The resumption of the US government shutdown is quickly approaching, with a February 15th deadline in play. In other words, the Republicans and Democrats have one week to come to an agreement about the infamous border wall between the USA and Mexico, or the government shutdown will resume.
President Trump reiterated his desire to build a wall to increase border security during his State of the Union address earlier this week.
Agreement on the issue seems a fair way off, however, there is still time for a vote next week ahead of the Feb 15 deadline. During an interview this week, acting White House Chief of Staff Mick Mulvaney said that if Congress doesn’t agree to President Trump’s request for $5.7 billion for a wall, “we’ll figure out a way to do it with executive authority”.
The fact that Mulvaney has mentioned putting their ‘executive authority’ into play means the government is not scared of calling a National Emergency to get the wall done.
China and the USA have thrown away their friendship bracelets
As it stands, on March 1, the Trump administration is scheduled to more than double the current tariff rates on US
$200 billion worth of Chinese exports into the US.
Delegates from both the US and China have been meeting to secure a trade deal to avoid this happening, with Trump and President Xi Jinping supposed to meet prior to this month. A senior administrator official has stated that it’s “highly unlikely” that this meeting between the leaders will take place.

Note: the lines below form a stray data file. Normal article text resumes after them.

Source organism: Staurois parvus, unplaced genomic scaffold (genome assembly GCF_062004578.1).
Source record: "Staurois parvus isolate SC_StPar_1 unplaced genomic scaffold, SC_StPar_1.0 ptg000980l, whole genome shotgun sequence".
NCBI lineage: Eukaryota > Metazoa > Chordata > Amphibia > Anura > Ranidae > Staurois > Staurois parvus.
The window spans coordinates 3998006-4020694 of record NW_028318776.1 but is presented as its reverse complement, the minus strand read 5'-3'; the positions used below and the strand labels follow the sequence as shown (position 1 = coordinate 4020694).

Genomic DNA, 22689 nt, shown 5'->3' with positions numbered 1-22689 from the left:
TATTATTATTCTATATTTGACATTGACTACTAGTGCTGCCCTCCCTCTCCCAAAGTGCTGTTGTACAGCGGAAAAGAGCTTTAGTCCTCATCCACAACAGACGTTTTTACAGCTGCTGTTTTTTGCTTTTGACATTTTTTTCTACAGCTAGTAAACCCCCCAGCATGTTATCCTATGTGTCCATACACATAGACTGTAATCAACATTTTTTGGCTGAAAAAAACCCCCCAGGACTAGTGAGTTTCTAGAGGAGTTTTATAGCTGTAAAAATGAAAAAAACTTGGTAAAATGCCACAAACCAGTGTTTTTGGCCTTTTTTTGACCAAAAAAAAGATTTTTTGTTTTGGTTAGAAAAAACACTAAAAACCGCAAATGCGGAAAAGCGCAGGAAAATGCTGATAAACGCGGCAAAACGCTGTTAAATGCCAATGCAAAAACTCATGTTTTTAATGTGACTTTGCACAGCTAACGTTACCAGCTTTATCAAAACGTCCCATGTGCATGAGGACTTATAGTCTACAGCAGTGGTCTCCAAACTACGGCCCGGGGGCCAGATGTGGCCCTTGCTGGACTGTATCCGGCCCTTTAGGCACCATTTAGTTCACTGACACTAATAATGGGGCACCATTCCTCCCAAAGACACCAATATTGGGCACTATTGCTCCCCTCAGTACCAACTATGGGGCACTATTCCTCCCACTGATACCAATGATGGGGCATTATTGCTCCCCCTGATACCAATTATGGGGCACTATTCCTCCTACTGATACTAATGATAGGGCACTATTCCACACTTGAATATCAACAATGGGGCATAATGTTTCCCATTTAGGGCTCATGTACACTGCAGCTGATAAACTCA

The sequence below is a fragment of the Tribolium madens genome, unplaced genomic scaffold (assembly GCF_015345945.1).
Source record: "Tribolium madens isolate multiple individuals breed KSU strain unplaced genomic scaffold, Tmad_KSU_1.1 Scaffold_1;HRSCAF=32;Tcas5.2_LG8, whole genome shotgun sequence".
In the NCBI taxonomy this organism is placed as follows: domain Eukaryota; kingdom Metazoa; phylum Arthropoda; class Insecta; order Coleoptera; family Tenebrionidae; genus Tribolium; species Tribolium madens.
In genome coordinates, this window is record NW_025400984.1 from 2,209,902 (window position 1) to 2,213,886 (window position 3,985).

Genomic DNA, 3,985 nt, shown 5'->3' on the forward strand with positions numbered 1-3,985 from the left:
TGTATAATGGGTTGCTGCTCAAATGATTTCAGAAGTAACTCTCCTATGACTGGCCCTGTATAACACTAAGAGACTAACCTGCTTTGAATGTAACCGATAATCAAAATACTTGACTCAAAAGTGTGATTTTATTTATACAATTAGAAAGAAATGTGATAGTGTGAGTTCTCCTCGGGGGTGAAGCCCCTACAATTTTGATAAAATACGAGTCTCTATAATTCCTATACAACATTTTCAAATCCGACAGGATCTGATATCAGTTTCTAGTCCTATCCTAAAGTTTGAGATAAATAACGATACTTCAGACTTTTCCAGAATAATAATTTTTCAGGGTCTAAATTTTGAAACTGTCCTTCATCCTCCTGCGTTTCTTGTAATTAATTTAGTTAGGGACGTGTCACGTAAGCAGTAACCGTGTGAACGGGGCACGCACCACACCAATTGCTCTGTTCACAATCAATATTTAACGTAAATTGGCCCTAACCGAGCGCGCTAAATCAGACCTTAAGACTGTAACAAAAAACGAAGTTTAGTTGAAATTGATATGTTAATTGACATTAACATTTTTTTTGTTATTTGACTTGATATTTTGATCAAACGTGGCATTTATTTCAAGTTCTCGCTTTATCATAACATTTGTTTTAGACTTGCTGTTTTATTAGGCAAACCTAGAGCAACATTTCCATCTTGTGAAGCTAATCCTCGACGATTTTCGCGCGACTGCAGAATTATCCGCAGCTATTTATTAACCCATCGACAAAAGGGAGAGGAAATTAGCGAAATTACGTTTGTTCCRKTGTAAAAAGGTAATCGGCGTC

There is still a lot of work required before a deal will be made, with rules on intellectual property theft and state support for high-tech and industrial industry companies proving to be the biggest sticking points in the negotiations.
Should the tariff increase occur, there will be significant downward pressure on the value of the AUD, due to our close trade relations (and dependance) on the Chinese economy.
Brexit is still a thing
British Prime Minister Theresa May's mission to Brussels to discuss amendments to the current divorce agreement ended with no sign of a compromise. Honestly, this is just not fun for anyone involved.
This will force May and senior EU leaders back to the negotiating table to try and break the impasse. On February 13, PM May is scheduled to update British Parliament on the status of her efforts to unlock her Brexit deal.